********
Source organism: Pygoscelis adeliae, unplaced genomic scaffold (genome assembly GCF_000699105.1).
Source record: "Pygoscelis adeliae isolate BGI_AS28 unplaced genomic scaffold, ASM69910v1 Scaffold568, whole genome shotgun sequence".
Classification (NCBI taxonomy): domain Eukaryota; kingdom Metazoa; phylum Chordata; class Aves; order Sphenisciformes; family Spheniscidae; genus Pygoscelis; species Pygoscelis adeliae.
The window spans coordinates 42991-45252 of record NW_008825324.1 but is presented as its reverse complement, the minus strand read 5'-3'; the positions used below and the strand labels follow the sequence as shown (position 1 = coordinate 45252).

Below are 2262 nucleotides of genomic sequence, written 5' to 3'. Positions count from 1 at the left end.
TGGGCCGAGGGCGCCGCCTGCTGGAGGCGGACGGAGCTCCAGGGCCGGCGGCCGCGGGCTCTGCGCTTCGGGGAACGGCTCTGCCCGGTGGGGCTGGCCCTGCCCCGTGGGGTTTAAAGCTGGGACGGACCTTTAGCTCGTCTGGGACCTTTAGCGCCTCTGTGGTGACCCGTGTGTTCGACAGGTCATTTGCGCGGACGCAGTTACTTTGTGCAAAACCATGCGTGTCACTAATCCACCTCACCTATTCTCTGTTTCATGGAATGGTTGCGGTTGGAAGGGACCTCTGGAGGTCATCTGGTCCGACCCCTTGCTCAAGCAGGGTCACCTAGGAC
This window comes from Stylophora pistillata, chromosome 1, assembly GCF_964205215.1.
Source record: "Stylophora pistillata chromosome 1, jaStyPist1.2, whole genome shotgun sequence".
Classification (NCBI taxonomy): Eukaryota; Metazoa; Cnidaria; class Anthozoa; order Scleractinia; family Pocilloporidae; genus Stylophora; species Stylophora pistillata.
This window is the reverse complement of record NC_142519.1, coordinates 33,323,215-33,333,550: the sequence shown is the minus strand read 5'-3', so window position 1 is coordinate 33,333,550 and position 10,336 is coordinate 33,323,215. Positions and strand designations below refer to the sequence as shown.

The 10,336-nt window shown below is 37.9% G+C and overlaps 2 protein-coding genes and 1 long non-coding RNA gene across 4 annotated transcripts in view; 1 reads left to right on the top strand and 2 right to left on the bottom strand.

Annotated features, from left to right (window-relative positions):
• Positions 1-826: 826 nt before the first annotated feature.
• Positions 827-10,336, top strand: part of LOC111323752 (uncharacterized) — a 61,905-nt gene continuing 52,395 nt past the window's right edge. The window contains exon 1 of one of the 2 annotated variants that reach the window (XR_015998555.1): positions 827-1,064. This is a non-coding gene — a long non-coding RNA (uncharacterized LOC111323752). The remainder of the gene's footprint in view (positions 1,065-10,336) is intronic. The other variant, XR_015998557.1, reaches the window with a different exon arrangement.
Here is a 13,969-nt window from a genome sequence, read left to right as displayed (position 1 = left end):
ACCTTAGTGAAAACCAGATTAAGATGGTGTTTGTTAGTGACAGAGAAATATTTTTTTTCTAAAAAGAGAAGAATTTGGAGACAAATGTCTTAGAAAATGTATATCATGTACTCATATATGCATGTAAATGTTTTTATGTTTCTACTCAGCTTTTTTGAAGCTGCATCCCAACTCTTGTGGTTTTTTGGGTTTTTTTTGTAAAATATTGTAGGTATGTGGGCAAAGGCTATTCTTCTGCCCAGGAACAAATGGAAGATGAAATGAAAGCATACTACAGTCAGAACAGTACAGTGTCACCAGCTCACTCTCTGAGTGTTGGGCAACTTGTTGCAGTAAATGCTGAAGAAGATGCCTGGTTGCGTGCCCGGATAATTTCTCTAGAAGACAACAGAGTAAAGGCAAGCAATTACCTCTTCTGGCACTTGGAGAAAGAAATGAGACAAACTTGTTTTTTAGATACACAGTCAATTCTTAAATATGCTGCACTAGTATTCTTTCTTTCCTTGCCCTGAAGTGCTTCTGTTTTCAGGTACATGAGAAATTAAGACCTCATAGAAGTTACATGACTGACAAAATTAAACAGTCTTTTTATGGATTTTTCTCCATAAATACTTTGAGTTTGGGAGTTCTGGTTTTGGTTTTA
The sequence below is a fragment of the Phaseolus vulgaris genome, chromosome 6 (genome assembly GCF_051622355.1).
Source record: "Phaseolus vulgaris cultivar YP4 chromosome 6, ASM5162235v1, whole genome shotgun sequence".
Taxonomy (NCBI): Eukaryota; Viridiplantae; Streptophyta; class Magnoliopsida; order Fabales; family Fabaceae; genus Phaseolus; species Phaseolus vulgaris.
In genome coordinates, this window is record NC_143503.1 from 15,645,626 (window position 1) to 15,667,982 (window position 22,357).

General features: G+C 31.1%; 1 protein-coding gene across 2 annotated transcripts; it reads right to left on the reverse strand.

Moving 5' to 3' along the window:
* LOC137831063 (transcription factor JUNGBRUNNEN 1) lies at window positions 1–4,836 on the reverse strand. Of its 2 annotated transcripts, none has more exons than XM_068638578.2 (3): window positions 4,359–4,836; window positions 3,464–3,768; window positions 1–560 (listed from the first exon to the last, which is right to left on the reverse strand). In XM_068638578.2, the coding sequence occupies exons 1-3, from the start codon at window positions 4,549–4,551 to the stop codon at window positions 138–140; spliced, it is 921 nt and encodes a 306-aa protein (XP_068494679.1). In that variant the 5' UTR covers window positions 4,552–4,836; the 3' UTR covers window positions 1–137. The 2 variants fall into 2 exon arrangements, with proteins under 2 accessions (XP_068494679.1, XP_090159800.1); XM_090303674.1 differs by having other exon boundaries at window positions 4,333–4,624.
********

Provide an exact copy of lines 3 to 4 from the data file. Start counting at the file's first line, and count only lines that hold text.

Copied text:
Classification (NCBI taxonomy): domain Eukaryota; kingdom Metazoa; phylum Chordata; class Aves; order Sphenisciformes; family Spheniscidae; genus Pygoscelis; species Pygoscelis adeliae.
The window spans coordinates 42991-45252 of record NW_008825324.1 but is presented as its reverse complement, the minus strand read 5'-3'; the positions used below and the strand labels follow the sequence as shown (position 1 = coordinate 45252).